The Song of Achilles: Book Review


Set in Greece during the time of heroes and Gods, Patroclus a young and very kindhearted prince has been exiled to the kingdom of Phthia. There he becomes acquainted with King Peleus and his demi-god son Achilles, destined for fame and glory. 

Though their paths should not cross Achilles befriends Patroclus the shamed prince. As the two boys begin to grow into men skilled with the knowledge of war and medicine, their bond develops into something deeper, unfolding a passionate yet heart-aching tale. 

When word comes that Helen of Sparta has been kidnaped Patroclus journeys with Achilles to Troy, where they will face a long and eventful war. Torn between fear and love the pair are forced to test the boundaries of all that they hold dear.

This very breathtakingly beautiful portrayal of the Trojan War plays with an imaginative storyline that pulls you away from reality. 

Thrillingly gruesome battles between Kings and gods, and a devastating love story that smashes the human heart. Your mind can’t help but turn words into illustrations. 

Between the writing, the romance, the character development, and even the plot everything was pretty much perfect from beginning to end. The Song of Achilles is a novel that without a doubt will leave you with an unforgettable impression. 

Because the story starts off the characters young and gradually progresses their lives from childhood into adulthood you are able to connect with the characters and become attached to them.

 Eventually, it becomes easy to feel for them and sympathize and relate to their own emotions. You really can’t help but cry, laugh, and love alongside them.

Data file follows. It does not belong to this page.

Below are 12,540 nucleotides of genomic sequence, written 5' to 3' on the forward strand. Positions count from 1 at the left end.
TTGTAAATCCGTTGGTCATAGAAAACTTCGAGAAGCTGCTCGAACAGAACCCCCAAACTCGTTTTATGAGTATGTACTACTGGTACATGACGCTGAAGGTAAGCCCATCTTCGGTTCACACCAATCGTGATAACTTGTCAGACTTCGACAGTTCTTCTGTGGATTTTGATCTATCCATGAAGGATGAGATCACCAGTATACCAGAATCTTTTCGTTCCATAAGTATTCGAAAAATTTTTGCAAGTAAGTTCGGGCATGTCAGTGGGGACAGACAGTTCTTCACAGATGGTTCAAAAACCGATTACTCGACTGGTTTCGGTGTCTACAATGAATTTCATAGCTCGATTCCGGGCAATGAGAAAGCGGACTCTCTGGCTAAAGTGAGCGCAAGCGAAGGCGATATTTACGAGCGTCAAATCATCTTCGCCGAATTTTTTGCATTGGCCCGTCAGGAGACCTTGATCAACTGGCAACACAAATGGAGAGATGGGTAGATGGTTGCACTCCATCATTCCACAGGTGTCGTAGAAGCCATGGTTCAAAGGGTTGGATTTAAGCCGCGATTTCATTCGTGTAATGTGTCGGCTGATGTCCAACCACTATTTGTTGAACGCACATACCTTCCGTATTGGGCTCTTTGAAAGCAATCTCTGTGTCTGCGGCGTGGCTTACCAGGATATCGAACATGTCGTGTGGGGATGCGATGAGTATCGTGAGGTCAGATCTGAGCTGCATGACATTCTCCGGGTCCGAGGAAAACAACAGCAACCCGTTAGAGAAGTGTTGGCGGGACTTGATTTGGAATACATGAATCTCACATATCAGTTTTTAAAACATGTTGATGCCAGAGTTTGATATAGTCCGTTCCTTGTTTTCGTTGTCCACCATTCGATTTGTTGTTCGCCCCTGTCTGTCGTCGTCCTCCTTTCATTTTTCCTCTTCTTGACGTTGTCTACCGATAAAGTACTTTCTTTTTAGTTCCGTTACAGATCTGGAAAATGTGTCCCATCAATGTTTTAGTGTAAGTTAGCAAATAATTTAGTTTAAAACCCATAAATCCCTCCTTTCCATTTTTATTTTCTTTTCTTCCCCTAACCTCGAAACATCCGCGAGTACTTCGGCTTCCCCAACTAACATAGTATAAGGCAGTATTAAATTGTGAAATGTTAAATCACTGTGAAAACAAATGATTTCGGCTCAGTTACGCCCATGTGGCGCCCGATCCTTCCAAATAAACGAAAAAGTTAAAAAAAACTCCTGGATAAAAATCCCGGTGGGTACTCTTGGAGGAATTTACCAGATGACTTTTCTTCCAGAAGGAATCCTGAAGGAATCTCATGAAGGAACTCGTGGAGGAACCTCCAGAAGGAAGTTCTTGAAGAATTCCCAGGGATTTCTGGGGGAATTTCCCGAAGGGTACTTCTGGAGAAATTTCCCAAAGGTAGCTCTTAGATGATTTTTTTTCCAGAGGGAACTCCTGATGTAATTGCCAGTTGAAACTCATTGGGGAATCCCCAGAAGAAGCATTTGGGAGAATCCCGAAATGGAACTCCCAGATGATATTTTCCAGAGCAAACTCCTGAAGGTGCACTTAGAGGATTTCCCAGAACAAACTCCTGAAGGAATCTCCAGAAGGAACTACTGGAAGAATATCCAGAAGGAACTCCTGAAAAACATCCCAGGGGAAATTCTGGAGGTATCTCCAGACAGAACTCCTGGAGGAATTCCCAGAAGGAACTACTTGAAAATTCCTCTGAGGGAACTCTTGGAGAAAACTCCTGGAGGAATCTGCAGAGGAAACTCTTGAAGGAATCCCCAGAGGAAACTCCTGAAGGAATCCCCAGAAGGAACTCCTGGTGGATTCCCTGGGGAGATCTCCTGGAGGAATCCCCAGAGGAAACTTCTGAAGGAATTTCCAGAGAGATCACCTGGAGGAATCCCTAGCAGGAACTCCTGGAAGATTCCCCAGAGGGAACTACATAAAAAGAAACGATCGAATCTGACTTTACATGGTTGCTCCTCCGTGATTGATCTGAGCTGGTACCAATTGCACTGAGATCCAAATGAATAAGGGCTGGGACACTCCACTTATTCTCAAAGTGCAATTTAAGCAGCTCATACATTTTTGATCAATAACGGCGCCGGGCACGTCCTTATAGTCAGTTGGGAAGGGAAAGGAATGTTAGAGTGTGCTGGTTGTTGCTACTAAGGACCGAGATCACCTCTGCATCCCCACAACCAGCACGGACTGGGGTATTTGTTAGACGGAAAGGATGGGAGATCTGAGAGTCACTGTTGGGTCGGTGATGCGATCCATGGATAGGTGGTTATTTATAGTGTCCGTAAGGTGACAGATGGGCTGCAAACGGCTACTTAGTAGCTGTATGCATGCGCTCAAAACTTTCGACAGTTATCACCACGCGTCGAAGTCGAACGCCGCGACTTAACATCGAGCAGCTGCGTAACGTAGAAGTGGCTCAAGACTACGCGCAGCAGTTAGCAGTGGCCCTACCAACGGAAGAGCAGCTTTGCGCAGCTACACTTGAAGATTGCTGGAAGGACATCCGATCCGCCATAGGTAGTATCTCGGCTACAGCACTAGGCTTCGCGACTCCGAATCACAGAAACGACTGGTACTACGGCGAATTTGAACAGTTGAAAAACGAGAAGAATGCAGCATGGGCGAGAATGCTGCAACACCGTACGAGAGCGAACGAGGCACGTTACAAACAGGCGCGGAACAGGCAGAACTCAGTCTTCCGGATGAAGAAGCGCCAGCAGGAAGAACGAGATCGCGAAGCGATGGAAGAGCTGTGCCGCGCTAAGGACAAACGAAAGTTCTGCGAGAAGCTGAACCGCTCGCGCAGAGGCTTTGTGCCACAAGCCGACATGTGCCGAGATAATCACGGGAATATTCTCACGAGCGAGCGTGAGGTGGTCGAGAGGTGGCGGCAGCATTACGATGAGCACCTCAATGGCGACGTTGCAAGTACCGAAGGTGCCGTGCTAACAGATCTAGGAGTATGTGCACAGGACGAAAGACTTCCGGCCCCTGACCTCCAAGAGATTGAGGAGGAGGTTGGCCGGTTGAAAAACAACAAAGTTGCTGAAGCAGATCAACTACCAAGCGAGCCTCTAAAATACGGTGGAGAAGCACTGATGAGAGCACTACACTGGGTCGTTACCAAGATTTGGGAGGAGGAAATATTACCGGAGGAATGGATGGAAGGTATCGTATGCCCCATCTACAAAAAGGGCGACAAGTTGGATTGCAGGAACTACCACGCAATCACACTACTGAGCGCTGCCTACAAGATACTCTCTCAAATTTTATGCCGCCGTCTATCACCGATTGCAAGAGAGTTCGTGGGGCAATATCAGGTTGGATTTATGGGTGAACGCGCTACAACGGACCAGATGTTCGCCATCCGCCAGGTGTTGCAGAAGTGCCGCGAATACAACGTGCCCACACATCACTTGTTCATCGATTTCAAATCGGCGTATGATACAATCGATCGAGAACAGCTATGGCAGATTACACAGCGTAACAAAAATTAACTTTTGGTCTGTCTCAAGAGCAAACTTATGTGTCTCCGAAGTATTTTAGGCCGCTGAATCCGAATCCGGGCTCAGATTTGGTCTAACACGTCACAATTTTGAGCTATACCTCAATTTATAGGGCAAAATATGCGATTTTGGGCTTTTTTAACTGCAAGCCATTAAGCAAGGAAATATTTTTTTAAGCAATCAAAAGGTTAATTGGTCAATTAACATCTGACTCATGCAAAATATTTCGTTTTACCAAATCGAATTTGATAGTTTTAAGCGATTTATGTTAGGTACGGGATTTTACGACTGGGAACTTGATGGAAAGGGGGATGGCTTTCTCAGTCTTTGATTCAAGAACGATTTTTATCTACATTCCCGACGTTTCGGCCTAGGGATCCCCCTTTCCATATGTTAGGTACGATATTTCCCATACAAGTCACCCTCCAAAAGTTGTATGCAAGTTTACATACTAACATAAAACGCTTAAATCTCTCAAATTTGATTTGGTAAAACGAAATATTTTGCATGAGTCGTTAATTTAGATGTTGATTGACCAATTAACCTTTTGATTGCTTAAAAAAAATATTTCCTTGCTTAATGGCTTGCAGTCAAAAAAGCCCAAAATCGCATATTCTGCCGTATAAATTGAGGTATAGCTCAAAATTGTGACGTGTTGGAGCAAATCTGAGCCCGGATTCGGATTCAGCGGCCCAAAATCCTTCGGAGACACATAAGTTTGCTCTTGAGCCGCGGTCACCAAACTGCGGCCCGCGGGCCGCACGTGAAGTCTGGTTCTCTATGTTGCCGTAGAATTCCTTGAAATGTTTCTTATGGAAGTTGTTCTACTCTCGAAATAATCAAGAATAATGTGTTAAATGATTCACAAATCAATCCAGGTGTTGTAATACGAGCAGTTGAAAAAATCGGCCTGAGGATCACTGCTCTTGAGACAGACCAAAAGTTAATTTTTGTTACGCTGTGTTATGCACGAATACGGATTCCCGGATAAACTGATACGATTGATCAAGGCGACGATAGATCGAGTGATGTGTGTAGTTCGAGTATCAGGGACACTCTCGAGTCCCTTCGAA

The author Madeline Miller also plays with the character’s desires and inner sensibilities. you get to understand the human influences that drive them to act and feel the way they do. It’s remarkable to be able to witness series of grief, pride, excitement, and so forth.  

Surely the writing and characters within this novel are what stand out the most. The bonds between friends and foe are so raw and tangible you almost forget it’s fiction.  

It’s amazing how Miller is able to create such strong character transformations while still being able to express the divine and transcending impressions of Greek Mythology. 

I love how you can still feel the romanticized presence of ancient Greece in this more modern type of love story. You get to understand certain events and actions without feeling weighed down by tedious vocabulary and background information. 

This novel while a romance also stays connected to its Greek and Troy charisma, having the all alluring blood, sweat, and tears of war. 

One of my favorite aspects of this book is how well Miller is able to describe certain actions the characters take. Whether she is describing the feeling of an arrow wound or simply a hand stroking gently across one’s cheek. 

She does it in a way that is ravishingly vivid, while reading you can almost feel the sensation yourself. 

All in all, I really enjoyed this novel it’s one of those stories that grip your heart and actually make you feel something. I know I’ll be thinking about it for a while. 

As I read the last sentence leaving off on page 369 it felt incredibly rewarding and also noticeably sad. 

I highly recommend The Song of Achilles to anyone seeking “a tale of gods and goddesses, kings and queens, immortal fame and the human heart” (Miller.)